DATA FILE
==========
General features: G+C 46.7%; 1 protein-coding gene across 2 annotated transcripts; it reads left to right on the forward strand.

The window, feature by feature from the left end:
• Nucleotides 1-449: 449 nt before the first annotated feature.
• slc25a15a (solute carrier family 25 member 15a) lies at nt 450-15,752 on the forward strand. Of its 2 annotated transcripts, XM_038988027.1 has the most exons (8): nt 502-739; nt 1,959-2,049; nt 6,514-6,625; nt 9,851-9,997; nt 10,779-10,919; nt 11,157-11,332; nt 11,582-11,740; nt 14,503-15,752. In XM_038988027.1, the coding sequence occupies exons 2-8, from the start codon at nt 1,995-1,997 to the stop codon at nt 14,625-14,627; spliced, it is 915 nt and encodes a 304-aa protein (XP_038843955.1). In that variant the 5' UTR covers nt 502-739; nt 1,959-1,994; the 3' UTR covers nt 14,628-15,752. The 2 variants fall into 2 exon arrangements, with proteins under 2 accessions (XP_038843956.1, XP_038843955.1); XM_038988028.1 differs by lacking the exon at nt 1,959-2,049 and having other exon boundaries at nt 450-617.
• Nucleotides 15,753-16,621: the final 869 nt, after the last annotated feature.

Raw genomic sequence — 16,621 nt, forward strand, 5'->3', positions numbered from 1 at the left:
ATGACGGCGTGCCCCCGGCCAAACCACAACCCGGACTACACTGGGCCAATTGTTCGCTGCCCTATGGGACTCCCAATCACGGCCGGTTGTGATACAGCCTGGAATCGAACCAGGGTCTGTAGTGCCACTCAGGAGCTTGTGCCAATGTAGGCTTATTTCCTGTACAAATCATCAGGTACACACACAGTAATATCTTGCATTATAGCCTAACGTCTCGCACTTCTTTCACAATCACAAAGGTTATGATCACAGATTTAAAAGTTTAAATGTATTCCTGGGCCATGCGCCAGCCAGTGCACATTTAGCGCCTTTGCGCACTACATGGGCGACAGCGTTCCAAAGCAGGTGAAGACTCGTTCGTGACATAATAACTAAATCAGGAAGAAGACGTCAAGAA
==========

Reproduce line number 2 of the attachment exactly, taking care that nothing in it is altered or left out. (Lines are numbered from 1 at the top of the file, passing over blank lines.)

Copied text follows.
The window, feature by feature from the left end: